Attempts to break the University of Wisconsin-Madison from the UW-System are wrong in their central view.
Wisconsin’s state universities need a new business model. It is mistaken to see the best first step as allowing UW-Madison to go it alone.
As one involved in the merger of our public universities, in drafting merger implementation statutes and in the review of the scope of the UW System, I realize UW-Madison generally resisted being part of major inter-institutional changes that have brought campuses together to their current successes.
The latest symptom is that UW-Madison now seeks applause for beginning a dialogue it didn’t begin.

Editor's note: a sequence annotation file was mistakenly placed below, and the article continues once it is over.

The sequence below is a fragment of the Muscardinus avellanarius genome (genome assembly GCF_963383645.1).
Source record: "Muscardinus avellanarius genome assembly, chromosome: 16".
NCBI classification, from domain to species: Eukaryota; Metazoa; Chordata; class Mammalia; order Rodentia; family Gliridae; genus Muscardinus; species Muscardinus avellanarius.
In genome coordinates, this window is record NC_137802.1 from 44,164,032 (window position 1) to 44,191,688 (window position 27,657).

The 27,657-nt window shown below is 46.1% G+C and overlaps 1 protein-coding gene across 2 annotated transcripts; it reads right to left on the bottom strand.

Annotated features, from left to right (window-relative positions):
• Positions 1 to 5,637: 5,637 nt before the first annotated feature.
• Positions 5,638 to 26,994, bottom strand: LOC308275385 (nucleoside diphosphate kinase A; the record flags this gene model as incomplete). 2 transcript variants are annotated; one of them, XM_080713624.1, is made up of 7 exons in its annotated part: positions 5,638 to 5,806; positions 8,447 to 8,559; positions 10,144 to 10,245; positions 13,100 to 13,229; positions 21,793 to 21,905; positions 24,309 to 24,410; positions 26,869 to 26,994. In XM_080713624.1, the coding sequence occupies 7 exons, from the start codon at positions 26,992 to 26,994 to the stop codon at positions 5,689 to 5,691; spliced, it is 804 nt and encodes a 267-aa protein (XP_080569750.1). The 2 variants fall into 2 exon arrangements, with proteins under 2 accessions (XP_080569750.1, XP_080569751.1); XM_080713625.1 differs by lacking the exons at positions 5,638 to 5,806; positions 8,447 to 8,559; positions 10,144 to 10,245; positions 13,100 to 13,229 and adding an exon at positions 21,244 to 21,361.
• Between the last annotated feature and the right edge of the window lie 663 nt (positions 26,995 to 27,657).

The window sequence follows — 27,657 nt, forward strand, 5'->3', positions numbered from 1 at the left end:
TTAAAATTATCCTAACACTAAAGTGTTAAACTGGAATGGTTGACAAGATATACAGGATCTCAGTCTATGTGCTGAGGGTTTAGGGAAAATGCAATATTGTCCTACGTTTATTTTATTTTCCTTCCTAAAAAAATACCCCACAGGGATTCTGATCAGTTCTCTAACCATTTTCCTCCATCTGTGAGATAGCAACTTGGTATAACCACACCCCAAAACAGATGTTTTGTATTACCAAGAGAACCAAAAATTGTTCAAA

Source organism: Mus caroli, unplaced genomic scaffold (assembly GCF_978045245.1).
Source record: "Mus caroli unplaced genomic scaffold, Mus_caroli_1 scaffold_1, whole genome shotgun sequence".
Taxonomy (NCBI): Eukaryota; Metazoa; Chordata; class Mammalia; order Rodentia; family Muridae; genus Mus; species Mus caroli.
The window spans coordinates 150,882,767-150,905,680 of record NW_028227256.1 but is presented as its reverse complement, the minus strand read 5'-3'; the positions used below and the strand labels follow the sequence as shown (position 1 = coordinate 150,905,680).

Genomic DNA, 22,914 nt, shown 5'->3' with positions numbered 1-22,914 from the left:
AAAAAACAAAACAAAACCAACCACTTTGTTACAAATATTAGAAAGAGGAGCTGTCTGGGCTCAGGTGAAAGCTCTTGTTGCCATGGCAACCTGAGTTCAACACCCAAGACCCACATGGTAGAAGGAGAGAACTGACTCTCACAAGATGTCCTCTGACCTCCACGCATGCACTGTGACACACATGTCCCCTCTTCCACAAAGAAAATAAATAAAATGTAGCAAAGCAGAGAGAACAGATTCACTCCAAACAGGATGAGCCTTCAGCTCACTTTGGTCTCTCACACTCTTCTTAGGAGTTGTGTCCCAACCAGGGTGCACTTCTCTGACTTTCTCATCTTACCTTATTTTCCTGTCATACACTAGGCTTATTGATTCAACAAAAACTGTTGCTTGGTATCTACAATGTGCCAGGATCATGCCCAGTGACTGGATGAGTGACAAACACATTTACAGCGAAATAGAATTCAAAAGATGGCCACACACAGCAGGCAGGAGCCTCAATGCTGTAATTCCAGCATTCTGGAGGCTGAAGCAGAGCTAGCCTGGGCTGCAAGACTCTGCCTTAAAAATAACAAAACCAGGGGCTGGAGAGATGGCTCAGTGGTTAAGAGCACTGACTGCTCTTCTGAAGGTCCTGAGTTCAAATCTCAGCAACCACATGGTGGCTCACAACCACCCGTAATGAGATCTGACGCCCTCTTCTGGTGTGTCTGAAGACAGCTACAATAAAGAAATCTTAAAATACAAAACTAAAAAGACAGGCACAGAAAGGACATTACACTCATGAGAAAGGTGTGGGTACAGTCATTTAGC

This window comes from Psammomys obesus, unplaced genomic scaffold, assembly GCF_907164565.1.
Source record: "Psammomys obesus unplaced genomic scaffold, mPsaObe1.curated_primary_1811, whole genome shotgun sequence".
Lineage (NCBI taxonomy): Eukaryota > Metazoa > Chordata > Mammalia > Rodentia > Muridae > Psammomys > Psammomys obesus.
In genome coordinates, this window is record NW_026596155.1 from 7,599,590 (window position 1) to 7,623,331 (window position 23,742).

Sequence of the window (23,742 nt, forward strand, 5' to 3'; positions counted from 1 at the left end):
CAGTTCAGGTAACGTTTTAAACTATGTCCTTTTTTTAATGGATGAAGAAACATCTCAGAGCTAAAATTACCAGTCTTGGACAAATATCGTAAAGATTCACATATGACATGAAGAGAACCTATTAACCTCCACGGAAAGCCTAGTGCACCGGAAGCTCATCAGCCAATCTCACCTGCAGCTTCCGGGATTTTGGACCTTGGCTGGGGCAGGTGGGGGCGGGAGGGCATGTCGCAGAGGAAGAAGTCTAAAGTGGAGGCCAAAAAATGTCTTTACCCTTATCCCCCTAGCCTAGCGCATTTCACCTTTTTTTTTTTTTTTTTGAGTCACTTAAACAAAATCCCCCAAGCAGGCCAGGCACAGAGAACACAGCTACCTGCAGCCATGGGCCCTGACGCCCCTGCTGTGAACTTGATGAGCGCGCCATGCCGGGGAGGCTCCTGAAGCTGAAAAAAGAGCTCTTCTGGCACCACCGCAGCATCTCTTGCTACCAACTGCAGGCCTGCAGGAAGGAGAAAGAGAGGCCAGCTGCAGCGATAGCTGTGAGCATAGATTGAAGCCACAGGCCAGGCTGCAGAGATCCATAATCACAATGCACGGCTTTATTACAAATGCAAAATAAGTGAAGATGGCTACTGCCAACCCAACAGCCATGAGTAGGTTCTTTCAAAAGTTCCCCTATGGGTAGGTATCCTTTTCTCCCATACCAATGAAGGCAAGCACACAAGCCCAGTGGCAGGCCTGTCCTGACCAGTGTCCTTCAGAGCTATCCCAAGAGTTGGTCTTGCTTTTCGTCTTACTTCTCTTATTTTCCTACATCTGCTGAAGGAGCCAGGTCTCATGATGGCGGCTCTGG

UW System administration and all its member institutions worked together, until lately, on a new business model. UW-Madison isn’t showing leadership in its chancellor’s secretive negotiations to benefit only her campus. It isn’t leadership to abandon coordinated effort while keeping the regents, system administration and all other universities in the dark. It isn’t leadership to keep all elements except UW-Madison out of the process for change.
Study of new models has been thorough, but rightly included the entire UW System until Madison turned its back on UW colleagues and went lone wolf.
The Wisconsin Idea has flourished for decades by being a cooperative, coordinated process. Its system efforts benefited Wisconsin’s taxpayers, students and economy. That is how it should move forward to a new business model — together.